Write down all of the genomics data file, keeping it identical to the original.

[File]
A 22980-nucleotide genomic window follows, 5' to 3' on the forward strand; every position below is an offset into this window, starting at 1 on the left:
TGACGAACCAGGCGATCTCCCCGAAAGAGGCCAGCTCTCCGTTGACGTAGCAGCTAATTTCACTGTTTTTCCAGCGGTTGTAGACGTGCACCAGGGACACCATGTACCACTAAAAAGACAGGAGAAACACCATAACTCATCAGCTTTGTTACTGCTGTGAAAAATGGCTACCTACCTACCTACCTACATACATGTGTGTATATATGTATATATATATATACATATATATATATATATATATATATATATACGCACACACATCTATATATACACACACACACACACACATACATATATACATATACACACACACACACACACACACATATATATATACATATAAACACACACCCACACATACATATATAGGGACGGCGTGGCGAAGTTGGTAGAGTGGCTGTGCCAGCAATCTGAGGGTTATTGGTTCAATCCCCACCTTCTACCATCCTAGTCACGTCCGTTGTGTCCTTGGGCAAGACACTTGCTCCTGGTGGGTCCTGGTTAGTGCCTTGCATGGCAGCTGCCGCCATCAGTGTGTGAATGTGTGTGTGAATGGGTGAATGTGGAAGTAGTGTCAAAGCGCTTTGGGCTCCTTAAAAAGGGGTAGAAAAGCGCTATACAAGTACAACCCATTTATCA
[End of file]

A 22980-nucleotide genomic window follows, 5' to 3' on the forward strand; every position below is an offset into this window, starting at 1 on the left:
TGACGAACCAGGCGATCTCCCCGAAAGAGGCCAGCTCTCCGTTGACGTAGCAGCTAATTTCACTGTTTTTCCAGCGGTTGTAGACGTGCACCAGGGACACCATGTACCACTAAAAAGACAGGAGAAACACCATAACTCATCAGCTTTGTTACTGCTGTGAAAAATGGCTACCTACCTACCTACCTACATACATGTGTGTATATATGTATATATATATATACATATATATATATATATATATATATATATACGCACACACATCTATATATACACACACACACACACACATACATATATACATATACACACACACACACACACACACATATATATATACATATAAACACACACCCACACATACATATATAGGGACGGCGTGGCGAAGTTGGTAGAGTGGCTGTGCCAGCAATCTGAGGGTTATTGGTTCAATCCCCACCTTCTACCATCCTAGTCACGTCCGTTGTGTCCTTGGGCAAGACACTTGCTCCTGGTGGGTCCTGGTTAGTGCCTTGCATGGCAGCTGCCGCCATCAGTGTGTGAATGTGTGTGTGAATGGGTGAATGTGGAAGTAGTGTCAAAGCGCTTTGGGCTCCTTAAAAAGGGGTAGAAAAGCGCTATACAAGTACAACCCATTTATCA